I also would say to the minister that when he includes domestic organisms that are physically similar to their wild counterparts, I am not sure what he has in regulation around the rest of this definition, exotic wildlife, hybrid descendants of wildlife or wildlife and of domestic organisms. The minister I think should be careful on what he allows in the wild gene pool and organisms that are some hybrid descendants of wildlife, or a descendant of wildlife and domestic organisms. I think something we should be very clear about is how we maintain the gene pool of the indigenous species and not alter that. The minister and I spoke the other day and he would be aware, and he makes the comment in this piece of legislation, that this bill does not override other pieces of legislation, and there would be federal legislation that would apply in terms of the keeping of wild animals.

[Page 7177]

I am someone who actually has a small flock of Canada geese. Canada geese and a number of subspecies are controlled or regulated or overseen under the Convention on International Trade in Endangered Species. Although most subspecies of Canada geese in this country are not at all endangered, although a couple of years ago the wild flock that would come into the Cornwall area in Ontario didn't show up and there was no wild goose hunting in that area. They shut down the hunt because of concerns for the numbers of those particular geese. I am not sure if it's actually been explained, just what happened to the flock, whether they went somewhere else that year or not.

Here is an area where the keeping of these wild Canada geese comes under the federal Department of Environment, Canadian Wildlife Service and you have to have a permit renewed every year, an aviculture permit is what it's called. You are assigned a number and you can't buy or sell any of these birds unless you get them from or sell them to someone who also has an aviculture permit. You are not allowed to kill and sell any of these birds. I think the reason the federal government is concerned about this is they don't want people buying a licence, shooting Canada geese and then selling the carcasses. I think that would certainly make some sense.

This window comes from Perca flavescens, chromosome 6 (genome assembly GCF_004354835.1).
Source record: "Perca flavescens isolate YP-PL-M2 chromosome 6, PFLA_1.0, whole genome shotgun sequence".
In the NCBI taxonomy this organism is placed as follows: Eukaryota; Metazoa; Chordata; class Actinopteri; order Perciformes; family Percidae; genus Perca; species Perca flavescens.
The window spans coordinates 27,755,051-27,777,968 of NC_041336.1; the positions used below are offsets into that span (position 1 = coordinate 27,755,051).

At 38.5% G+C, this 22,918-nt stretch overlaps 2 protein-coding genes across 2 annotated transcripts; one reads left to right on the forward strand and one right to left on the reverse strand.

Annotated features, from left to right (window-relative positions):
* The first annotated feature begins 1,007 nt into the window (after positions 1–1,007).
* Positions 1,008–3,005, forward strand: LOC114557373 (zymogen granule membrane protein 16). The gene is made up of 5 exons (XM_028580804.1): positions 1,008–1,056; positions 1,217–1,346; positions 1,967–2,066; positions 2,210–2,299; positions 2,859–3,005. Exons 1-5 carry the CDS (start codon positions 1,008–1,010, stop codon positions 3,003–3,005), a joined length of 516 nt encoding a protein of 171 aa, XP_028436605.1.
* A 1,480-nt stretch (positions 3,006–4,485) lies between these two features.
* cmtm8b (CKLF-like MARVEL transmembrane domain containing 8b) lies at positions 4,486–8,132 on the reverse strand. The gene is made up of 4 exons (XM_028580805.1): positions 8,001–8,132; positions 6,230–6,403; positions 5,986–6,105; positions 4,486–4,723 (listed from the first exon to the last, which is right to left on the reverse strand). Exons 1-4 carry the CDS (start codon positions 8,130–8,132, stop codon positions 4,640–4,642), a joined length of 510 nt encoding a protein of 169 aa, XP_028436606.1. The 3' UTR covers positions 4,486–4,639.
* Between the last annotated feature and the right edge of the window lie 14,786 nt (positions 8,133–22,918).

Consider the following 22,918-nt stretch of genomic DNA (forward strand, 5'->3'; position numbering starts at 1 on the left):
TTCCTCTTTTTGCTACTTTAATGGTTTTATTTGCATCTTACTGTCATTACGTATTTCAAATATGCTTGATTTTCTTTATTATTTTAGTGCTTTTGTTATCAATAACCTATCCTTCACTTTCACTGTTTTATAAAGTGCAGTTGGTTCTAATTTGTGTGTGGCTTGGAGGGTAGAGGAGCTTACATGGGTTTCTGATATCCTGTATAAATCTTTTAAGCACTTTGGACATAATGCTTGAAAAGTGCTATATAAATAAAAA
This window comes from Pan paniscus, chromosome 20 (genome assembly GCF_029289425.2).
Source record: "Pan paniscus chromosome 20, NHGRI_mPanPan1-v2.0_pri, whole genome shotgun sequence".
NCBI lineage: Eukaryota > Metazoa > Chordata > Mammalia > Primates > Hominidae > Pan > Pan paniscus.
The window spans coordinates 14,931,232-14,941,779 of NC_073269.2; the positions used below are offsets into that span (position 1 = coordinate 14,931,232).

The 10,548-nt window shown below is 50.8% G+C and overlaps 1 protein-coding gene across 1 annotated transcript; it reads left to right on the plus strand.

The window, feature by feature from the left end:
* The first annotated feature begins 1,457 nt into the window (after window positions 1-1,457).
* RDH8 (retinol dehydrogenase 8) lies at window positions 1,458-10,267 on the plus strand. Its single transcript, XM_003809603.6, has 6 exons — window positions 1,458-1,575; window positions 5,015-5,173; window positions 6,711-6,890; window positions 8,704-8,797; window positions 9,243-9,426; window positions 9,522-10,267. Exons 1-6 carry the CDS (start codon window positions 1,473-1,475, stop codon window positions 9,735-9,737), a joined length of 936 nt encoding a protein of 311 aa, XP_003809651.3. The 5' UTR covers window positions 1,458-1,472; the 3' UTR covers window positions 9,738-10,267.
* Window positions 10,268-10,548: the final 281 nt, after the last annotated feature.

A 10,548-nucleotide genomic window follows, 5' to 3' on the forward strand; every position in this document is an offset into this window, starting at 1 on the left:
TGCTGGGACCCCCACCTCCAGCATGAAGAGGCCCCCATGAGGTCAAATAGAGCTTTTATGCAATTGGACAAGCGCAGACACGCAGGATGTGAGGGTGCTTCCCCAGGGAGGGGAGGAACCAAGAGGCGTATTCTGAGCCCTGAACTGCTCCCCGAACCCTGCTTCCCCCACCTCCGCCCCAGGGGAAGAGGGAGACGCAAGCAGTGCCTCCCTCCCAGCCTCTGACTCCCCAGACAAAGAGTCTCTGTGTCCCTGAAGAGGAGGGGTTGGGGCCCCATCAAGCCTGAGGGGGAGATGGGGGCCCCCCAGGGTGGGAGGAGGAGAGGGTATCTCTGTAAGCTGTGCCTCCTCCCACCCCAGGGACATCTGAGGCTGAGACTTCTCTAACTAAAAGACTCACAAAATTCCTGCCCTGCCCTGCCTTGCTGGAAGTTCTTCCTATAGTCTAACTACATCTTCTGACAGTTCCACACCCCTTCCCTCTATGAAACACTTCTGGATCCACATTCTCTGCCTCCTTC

When we include exotic wildlife in the definition of wildlife, as the minister has in this bill, that tends, I think, to open up a can of worms that may cause more complication. There are a lot of exotic wildlife kept by private breeders in the province, anything from red golden pheasants to wild turkeys. These are not indigenous to the province, although once upon a time the ring-necked pheasant wasn't indigenous to Nova Scotia but because of the time that it's been here in the province it has been naturalized, and I think Nova Scotians and certainly the government regard the ring-necked pheasant as now to be indigenous.

I want to say to the minister that I think his definition could be streamlined to be somewhat more inclusive of the indigenous species in the province that are not vertebrates and not hinder his ability to act on any infestations that come from other jurisdictions. I would ask that the minister make the process around the issuing of permits a simple one. I think most people don't know, Mr. Minister, that in order to keep pheasants - I believe, I remember at one point going to my local depot for the Department of Natural Resources to get a permit to keep ring-necked pheasants. I think the same thing applied in the case of wild turkeys.

I am sure if you were to go to anybody who is breeding pheasants in this province, most of them don't even know that you need to have a permit. I'm not sure this legislation will necessarily inform them of that, but I think what I want the minister to assure those people who do this as a hobby, or commercially, that the process will be streamlined enough that they can go to their local depot and get a permit and get it there, and not go through a lot of red tape to do something that basically is fairly innocuous.

[Page 7178]

I want to say that I think the minister should pay attention a bit to regulations around what can be released into the environment. If there are species that are similar to indigenous species or genetically similar enough that they can interbreed, in some cases this is taken care of naturally by a slight difference in chromosome number and offspring - if they're generated at all, are sterile. Therefore they're taken out of the gene pool effectively and don't contaminate the indigenous species in the area, and this is similar for a variety of species.

There are concerns, and this piece of legislation doesn't address it, in the area of what we would refer to as indigenous species - waterfowl species in this province; there is a significant problem with hybridization of the local black ducks in Nova Scotia. Concerns have been raised by biologists for years now that mallard ducks, which are a western duck, have moved more and more to eastern North America, they can breed with local black ducks. I am not sure how many of the members are hunters of waterfowl but, certainly, if you were to go to Sullivans Pond in Dartmouth or the wildlife park in Shubenacadie, anywhere that any large number of black ducks congregate, you can start to identify changes in the population which are not characteristics that are known to pure black duck populations.